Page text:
This portrait was taken from an old work by John Moretus, published in 1606 at Antwerp, containing 167 other portraits of ancient Greek and Latin philosophers, poets, orators, and scholars of renown. Accompanying each is a description in old Latin, and a literal translation of that which is given of the head of Plato is as follows:
"This likeness of Plato is represented on some precious stone, perhaps a Carnelian, very beautiful, of oval shape, and in the highest style of art, which one hundred years before, a Cardinal under Julius Caesar a Pontifican legate in the Florentine Council had brought from Greece. But it is long haired and bearded, as are the other likenesses of Plato, as the son of Ailius writes, that the first debate between Plato and Aristotle was about the hair and beard, because Aristotle, contrary to the fixed habit and style of Plato, was accustomed to have his hair cut and his face shaved.
"Very like to this portrait is that which is seen cut very artistically in Carnelian stone, and which was once in the possession of the first Cardinal of the Holy Cross, which in addition to the likeness of Plato, has also a likeness of the great teacher himself, Socrates.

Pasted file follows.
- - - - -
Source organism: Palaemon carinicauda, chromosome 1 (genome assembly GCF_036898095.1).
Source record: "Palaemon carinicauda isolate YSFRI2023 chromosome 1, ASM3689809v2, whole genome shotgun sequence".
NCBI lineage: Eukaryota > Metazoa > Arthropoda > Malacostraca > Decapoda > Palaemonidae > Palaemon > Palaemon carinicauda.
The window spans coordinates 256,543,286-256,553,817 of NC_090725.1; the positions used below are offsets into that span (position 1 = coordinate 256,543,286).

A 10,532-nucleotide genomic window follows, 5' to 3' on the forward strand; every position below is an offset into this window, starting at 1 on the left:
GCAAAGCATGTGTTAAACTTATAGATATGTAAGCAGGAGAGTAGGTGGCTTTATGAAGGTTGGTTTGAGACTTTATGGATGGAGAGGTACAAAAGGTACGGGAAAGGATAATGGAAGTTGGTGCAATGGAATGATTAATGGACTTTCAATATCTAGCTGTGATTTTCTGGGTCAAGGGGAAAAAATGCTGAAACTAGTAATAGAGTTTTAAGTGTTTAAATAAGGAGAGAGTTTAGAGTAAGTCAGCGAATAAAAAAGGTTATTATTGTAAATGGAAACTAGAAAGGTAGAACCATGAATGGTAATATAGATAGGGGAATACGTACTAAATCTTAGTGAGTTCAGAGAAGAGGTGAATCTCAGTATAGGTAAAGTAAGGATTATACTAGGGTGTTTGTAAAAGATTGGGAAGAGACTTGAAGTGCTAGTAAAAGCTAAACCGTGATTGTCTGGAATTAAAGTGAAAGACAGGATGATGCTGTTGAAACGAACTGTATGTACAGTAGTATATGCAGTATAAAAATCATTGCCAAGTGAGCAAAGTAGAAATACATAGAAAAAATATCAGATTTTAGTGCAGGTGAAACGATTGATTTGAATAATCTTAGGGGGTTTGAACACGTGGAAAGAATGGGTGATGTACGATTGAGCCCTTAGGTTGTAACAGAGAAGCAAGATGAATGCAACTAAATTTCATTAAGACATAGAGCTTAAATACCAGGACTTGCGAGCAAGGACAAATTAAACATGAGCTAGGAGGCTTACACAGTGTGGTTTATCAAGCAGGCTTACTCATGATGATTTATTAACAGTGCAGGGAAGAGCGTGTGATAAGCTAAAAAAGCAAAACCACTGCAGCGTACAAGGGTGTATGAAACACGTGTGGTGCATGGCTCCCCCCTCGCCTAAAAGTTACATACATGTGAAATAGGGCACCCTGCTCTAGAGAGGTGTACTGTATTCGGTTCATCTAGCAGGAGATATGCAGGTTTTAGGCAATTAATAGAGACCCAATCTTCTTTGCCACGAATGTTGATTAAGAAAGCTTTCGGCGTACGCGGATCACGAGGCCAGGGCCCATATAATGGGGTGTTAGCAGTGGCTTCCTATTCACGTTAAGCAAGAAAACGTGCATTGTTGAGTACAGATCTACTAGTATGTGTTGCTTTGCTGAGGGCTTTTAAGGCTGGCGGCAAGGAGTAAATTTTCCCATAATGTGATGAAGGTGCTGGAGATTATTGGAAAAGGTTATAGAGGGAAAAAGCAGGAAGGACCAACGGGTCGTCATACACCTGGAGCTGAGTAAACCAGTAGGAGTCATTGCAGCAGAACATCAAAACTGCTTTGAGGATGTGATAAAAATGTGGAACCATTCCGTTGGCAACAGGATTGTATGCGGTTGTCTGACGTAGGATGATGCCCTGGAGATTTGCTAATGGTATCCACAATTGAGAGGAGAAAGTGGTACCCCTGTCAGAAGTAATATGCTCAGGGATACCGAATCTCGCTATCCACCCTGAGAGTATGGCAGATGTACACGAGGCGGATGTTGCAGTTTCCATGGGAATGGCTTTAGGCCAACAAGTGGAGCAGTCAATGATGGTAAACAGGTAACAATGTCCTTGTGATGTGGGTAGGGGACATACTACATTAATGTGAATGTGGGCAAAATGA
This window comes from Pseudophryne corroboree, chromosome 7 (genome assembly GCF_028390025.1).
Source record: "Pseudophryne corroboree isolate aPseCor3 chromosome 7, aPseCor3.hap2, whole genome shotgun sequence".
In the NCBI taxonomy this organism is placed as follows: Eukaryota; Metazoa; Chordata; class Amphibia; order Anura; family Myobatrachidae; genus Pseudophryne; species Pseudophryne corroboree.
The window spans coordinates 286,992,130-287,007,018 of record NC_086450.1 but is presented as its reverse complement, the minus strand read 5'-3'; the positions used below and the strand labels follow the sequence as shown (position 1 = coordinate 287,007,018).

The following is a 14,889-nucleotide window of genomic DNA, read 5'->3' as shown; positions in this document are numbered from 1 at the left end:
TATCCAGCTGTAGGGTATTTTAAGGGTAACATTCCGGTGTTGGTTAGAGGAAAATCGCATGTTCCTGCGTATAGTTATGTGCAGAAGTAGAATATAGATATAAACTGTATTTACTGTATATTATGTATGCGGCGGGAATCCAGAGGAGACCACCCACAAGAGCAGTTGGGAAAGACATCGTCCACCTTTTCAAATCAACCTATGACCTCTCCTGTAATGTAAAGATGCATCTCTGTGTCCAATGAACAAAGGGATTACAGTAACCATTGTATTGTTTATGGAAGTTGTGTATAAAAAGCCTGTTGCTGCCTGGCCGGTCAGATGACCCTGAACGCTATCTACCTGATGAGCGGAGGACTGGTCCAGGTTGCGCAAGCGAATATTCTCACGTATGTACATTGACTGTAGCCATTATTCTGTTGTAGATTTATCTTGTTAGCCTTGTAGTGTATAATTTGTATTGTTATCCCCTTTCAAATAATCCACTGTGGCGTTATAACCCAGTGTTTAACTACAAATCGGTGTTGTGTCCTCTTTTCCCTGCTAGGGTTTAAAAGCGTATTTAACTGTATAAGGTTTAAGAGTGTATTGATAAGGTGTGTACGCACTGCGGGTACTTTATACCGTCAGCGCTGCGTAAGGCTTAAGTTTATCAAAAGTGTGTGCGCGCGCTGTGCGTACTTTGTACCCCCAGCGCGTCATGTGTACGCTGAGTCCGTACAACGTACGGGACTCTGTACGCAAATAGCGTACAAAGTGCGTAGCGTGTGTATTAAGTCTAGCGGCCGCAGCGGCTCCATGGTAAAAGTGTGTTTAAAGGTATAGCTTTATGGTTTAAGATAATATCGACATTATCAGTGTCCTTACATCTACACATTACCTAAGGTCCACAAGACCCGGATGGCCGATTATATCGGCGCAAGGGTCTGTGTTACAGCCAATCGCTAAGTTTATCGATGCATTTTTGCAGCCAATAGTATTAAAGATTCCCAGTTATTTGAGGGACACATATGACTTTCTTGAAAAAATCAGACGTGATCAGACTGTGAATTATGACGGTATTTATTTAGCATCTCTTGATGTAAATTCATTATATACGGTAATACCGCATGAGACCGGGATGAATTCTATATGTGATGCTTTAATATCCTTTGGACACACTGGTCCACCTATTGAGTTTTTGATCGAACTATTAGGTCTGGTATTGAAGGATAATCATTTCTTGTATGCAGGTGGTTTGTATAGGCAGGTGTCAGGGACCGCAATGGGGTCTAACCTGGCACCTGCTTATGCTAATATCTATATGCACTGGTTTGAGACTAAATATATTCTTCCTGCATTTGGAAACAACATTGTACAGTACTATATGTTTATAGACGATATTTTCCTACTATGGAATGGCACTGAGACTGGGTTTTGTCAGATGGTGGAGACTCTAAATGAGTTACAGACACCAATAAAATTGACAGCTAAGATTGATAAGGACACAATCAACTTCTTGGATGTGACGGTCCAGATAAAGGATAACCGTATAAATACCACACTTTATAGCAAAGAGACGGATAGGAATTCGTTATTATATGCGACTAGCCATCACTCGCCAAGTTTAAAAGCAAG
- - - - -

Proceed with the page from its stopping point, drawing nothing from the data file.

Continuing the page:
"On the pillar of Hermes, which has the head broken off, these words are inscribed in Greek: 'Plato was a son of Ariston, an Athenian.'
"This also Laertius himself confirms, since he writes that he was born at Athens of his father Ariston, in the village Collyteum, eighteen years after the second year of the Olympiad, Aminia being chief ruler.
"Moreover there is extant in marble, by Fulvius, a portrait of this same Plato of the very highest artistic skill: and there is another very like to this by the same artist cut in a most beautiful Carnelian stone which represents Plato at that time an old man, as it would appear, about eighty-one years old, at which time, engaged in writing extensively he died, one hundred and eight years after the first year of the Olmypiad. In the same Carnelian portrait not only is the forehead of Plato represented very broad on account of which he was called by the name of Plato, prior to which he had been called Aristocles; but also his shoulders are very broad on which account some wished him to select a name from the Greek language.
"A statue of this same Plato was dedicated in the Academy, the work of a Silanian sculptor of the highest rank; and Cicero reminds us in his Brutus, of a statue which he had, in these words: 'Then we erected a statue of Plato on the public square, etc., etc.'"
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